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Gustav whacks Cuba, 240,000 evacuated

Gustav slammed into Cuba's tobacco-growing western tip as a monstrous Category 4 hurricane Saturday while both Cubans and Americans scrambled to flee the storm as it roared toward the oil-rich Gulf of Mexico and New Orleans.

Forecasters said Gustav was just short of becoming a top-scale Category 5 hurricane as it hit Cuba's mainland after roaring over its Isla de Juventud province, where it toppled telephone poles, mango and almond trees, and peeled back the tin roofs of homes.

Isla de Juventud civil defense chief Ana Isla said there were “many people injured” on the island south of mainland Cuba, but no reports of deaths. She said nearly all its roads were washed out and some regions were heavily flooded.

“It's been very difficult here,” she said on state television.

Authorities evacuated at least 240,000 people from western Cuba, including Isla de la Juventud.

Gustav already has killed 81 people by triggering floods and landslides in other Caribbean nations.

Cuba's top meteorologist, Jose Rubiera, said the hurricane's massive center made landfall in mainland Cuba near the community of Los Palacios in Pinar del Rio — a region that produces much of Cuba's famed tobacco.

He said the storm would bring hurricane-force winds to much of the western part of Havana, Cuba's capital. Power was knocked out there as shrieking winds blasted sheets of rain sideways though the streets and whipped angry waves against the famed seaside Malecon boulevard.

Tree branches and large chunks of muddy earth littered crowded roads.

Cuba grounded all domestic flights and halted all buses and trains to and from Havana, where some shuttered stores had hand-scrawled “closed for evacuation” signs plastered to their doors.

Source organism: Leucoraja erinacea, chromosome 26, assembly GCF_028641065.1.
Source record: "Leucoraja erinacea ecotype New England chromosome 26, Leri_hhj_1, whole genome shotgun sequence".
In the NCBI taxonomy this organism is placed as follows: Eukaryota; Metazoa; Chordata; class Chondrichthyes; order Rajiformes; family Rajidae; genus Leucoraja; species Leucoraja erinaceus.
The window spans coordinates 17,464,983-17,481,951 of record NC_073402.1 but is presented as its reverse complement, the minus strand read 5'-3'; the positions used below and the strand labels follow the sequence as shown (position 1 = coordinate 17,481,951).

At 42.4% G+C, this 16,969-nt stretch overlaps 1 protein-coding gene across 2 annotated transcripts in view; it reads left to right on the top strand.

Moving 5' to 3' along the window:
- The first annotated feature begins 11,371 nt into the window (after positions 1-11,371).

Authorities boarded up banks, restaurants and hotels, and residents nailed bits of plywood to the windows and doors of their homes.

“It's very big, and we've got to get ready for what's coming,” said Jesus Hernandez, a 60-year-old retiree who was using an electric drill to reinforce the roof of his rickety front porch.

The government announced it was stepping up emergency production of bread at state-run bakeries, and lines formed all over the city as people waited for loaves.

In tourist-friendly Old Havana, heavy winds and rain battered crumbling historic buildings. There were no immediate reports of major damage, but a scaffolding erected against a building adjacent to the Plaza de Armas was leaning at a dangerous angle.

Lidia Morral and her husband were visiting Cuba from Barcelona. She said Gustav forced officials to close the beaches the couple wanted to visit in Santiago, on the island's eastern tip. The storm also prevented them from catching a ferry from Havana to the Isla de la Juventud on Saturday.

“It's been following us all over Cuba, ruining our vacation,” said Morral, who was in line at a travel agency, trying to make other plans. “They have closed everything, hotels, restaurants, bars, museums. There's not much to do but wait.”

The U.S. naval base at Guantanamo, Cuba, is hundreds of miles to the east, out of the storm's path.

On Friday, Gustav rolled over the Cayman Islands with fierce winds that tore down trees and power lines while destroying docks and tossing boats ashore, but there was little major damage and no deaths were reported.

Haiti's Interior Ministry on Saturday raised the hurricane death toll there to 66 from 59 and Jamaica raised its count to seven from four. Gustav also killed eight people in the Dominican Republic early in the week.

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